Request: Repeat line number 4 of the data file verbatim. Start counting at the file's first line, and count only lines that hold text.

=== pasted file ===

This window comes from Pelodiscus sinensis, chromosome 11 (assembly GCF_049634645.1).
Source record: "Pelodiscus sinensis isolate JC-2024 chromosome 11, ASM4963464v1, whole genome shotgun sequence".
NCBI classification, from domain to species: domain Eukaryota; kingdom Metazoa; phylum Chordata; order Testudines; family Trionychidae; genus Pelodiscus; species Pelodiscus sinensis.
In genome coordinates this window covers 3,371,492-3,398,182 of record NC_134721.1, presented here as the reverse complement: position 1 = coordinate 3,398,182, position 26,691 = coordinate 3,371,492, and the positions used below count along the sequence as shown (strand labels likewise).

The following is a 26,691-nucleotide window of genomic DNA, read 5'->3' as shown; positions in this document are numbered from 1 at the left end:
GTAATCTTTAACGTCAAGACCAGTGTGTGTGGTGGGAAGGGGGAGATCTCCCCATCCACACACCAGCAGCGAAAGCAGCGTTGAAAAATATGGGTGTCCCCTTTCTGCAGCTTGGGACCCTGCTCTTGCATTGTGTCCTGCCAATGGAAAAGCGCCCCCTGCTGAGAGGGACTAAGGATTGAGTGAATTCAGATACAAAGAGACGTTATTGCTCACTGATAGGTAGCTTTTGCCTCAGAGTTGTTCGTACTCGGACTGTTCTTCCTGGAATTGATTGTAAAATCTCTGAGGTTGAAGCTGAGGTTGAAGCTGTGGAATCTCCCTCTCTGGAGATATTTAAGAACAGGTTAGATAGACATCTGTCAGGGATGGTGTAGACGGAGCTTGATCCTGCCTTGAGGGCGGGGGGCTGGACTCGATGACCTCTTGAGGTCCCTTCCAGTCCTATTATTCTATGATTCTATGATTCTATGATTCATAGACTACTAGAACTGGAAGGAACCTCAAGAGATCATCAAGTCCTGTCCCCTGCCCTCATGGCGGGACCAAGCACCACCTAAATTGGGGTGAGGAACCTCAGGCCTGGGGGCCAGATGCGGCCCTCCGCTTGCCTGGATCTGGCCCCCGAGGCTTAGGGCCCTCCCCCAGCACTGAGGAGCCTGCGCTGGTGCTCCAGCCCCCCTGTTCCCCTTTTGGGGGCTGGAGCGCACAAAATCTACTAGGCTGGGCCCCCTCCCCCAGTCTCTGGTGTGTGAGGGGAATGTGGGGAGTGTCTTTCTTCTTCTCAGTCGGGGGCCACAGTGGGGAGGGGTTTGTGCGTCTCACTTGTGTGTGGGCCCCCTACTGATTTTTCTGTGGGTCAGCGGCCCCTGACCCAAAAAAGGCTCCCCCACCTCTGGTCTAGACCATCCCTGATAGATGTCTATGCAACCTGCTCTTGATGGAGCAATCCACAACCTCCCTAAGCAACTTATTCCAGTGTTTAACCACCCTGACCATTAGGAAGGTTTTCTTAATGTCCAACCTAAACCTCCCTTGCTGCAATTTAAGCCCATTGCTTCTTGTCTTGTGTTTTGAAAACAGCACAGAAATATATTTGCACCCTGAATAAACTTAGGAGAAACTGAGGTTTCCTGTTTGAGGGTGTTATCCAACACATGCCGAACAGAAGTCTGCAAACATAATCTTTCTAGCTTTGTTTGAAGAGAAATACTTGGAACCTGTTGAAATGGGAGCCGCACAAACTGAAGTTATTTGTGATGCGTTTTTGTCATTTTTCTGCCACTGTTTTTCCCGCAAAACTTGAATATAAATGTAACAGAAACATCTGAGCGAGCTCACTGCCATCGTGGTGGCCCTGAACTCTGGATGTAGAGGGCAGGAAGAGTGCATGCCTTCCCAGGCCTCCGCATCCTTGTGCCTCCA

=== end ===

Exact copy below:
In genome coordinates this window covers 3,371,492-3,398,182 of record NC_134721.1, presented here as the reverse complement: position 1 = coordinate 3,398,182, position 26,691 = coordinate 3,371,492, and the positions used below count along the sequence as shown (strand labels likewise).